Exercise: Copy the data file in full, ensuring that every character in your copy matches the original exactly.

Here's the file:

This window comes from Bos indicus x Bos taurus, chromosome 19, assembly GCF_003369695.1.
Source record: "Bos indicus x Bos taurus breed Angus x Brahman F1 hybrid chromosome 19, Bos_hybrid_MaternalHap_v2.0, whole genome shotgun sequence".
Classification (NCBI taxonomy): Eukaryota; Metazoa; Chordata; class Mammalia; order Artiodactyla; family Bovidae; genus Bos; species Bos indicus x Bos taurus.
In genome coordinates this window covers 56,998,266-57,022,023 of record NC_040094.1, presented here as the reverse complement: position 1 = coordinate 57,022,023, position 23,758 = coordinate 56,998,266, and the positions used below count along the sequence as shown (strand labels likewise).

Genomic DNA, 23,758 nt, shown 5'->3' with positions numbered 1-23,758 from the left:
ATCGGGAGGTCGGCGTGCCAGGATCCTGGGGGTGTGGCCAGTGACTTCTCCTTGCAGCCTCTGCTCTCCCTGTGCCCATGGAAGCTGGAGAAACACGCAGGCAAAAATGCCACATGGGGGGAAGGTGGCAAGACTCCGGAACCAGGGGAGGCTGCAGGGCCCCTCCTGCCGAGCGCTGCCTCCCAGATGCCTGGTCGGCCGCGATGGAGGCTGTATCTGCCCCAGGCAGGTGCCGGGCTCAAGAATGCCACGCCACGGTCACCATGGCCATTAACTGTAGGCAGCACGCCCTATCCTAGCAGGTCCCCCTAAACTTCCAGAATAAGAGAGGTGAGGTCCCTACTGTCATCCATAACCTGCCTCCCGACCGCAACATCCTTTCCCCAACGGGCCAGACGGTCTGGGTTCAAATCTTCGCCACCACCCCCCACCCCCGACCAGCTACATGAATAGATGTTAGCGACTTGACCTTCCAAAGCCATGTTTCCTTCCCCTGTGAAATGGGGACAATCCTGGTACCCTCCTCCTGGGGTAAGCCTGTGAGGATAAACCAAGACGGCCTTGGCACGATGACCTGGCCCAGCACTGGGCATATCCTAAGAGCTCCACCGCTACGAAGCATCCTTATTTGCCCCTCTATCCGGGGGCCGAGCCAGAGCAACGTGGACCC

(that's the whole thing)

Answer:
This window comes from Bos indicus x Bos taurus, chromosome 19, assembly GCF_003369695.1.
Source record: "Bos indicus x Bos taurus breed Angus x Brahman F1 hybrid chromosome 19, Bos_hybrid_MaternalHap_v2.0, whole genome shotgun sequence".
Classification (NCBI taxonomy): Eukaryota; Metazoa; Chordata; class Mammalia; order Artiodactyla; family Bovidae; genus Bos; species Bos indicus x Bos taurus.
In genome coordinates this window covers 56,998,266-57,022,023 of record NC_040094.1, presented here as the reverse complement: position 1 = coordinate 57,022,023, position 23,758 = coordinate 56,998,266, and the positions used below count along the sequence as shown (strand labels likewise).

Genomic DNA, 23,758 nt, shown 5'->3' with positions numbered 1-23,758 from the left:
ATCGGGAGGTCGGCGTGCCAGGATCCTGGGGGTGTGGCCAGTGACTTCTCCTTGCAGCCTCTGCTCTCCCTGTGCCCATGGAAGCTGGAGAAACACGCAGGCAAAAATGCCACATGGGGGGAAGGTGGCAAGACTCCGGAACCAGGGGAGGCTGCAGGGCCCCTCCTGCCGAGCGCTGCCTCCCAGATGCCTGGTCGGCCGCGATGGAGGCTGTATCTGCCCCAGGCAGGTGCCGGGCTCAAGAATGCCACGCCACGGTCACCATGGCCATTAACTGTAGGCAGCACGCCCTATCCTAGCAGGTCCCCCTAAACTTCCAGAATAAGAGAGGTGAGGTCCCTACTGTCATCCATAACCTGCCTCCCGACCGCAACATCCTTTCCCCAACGGGCCAGACGGTCTGGGTTCAAATCTTCGCCACCACCCCCCACCCCCGACCAGCTACATGAATAGATGTTAGCGACTTGACCTTCCAAAGCCATGTTTCCTTCCCCTGTGAAATGGGGACAATCCTGGTACCCTCCTCCTGGGGTAAGCCTGTGAGGATAAACCAAGACGGCCTTGGCACGATGACCTGGCCCAGCACTGGGCATATCCTAAGAGCTCCACCGCTACGAAGCATCCTTATTTGCCCCTCTATCCGGGGGCCGAGCCAGAGCAACGTGGACCC